The allowance of free flow of products but not labor is a distortion in the free market. Worse yet, unequal trade tariffs to these foreign countries put the American worker at a great disadvantage. For example, the trade weight tariffs to China are nearly four times greater than to the US – see a nice global interactive chart that shows this – here.
(2) Wealth Inequality – The Economic Policy Institute states that the income, wages, and wealth generated over the last four decades have failed to “trickle-down” to the vast majority largely because policy choices made on behalf of those with the most income, wealth, and power have exacerbated inequality. In essence, rising inequality has prevented potential pay growth from translating into actual pay growth for most workers. The result has been wage stagnation. What caused this wealth inequality?
The financialization of the economy via debt has allowed corporations to buy up the “mom and pops” over the years to disaggregate labor from participating in much of the productivity gains. Fiat currency debasement creates wealth inequality mathematically – see here. Simply put, in a currency debasement environment – those who have assets can hedge and further leverage gains against the inflation phenomenon. The rest, at best, can tread water. This could represent about 60-70% of the gap problem and is a distortion in the free market.
A simple set of suggested solutions?
- Fixed Monetary System – The Federal Reserve mandates need to be changed to a fixed monetary system by law. An example formula:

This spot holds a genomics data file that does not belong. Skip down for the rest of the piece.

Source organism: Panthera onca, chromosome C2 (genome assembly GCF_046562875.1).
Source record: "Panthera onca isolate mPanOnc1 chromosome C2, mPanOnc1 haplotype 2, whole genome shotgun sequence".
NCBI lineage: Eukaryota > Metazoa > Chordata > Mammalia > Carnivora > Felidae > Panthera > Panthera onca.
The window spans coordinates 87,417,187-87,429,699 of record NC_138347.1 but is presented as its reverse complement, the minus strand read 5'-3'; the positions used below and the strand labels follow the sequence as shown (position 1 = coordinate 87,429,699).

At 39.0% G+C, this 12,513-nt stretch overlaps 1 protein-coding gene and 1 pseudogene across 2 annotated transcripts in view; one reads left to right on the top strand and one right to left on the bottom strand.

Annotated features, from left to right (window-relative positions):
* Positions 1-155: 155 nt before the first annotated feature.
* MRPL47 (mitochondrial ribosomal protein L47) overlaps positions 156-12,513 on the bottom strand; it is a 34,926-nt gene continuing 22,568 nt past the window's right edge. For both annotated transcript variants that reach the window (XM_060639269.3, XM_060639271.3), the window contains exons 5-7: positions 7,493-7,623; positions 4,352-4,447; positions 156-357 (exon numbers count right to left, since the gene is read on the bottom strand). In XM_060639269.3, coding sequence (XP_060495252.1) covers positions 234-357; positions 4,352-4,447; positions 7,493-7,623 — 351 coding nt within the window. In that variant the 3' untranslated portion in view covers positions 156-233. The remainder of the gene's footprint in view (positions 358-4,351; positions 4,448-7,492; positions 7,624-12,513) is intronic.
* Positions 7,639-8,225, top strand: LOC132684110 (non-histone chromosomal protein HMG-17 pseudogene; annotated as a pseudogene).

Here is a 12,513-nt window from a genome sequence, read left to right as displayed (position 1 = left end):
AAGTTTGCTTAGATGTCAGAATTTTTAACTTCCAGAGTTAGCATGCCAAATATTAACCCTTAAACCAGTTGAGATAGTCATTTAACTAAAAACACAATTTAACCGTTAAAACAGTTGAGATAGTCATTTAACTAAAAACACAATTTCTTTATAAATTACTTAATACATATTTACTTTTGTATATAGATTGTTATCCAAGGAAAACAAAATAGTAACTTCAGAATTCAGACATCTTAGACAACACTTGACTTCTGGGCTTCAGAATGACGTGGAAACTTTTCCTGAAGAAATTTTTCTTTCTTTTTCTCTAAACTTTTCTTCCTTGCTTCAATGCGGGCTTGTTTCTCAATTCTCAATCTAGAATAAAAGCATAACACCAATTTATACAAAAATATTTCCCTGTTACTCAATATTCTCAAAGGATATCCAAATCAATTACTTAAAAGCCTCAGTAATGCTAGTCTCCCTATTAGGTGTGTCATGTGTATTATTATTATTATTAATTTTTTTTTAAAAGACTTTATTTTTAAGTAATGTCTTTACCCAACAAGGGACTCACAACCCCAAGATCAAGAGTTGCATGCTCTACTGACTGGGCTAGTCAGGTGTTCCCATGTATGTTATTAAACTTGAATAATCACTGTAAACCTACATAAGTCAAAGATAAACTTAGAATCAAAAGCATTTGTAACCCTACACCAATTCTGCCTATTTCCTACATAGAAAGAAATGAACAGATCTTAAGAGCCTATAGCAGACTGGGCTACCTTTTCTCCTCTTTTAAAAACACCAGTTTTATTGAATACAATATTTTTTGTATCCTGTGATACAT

Growth in the Monetary Base = GDP / (Monetary Base + 2%).
- Reciprocal Trade Agreements – The goal should be to have an open and free markets as possible. However, product and labor markets should be treated the same. Hence, reciprocal trade agreements along with harmonization of capital, labor, and environmental laws are needed. Where they do not, offset tariffs, unfortunately, should be applied.
There are other issues to look at that favor large players driven by their lobbyists – and are also distortions in the free market. They are burdensome regulation, tax havens, and sometimes outright fraud. Though these things need to be looked at, they are a smaller part of the overall problem.
If these solutions were applied, we would see within a very short time the gap come back into line. One would need to perhaps phase this in over a period of time in order to not shock the system into an adverse short-term economic disruption.
Getting the Productivity vs. Pay Gap back in line for the greater society is even more critical than just for ourselves individually. Remember that this gap is growing even further at an exponential rate. To a large part, it is driving the social dis-cohesion we see today in society. The frustrations of this gap are driving many to blame each other – via class and race divisions.
Unfortunately, this can be a very boring topic for many. But, if we do not get a handle on this gap – nefarious politicians will use this gap to tell us capitalism has failed, and we need socialism – worse yet, even a Marxist communist state. This might wake you up – something for sure in history has always ended badly.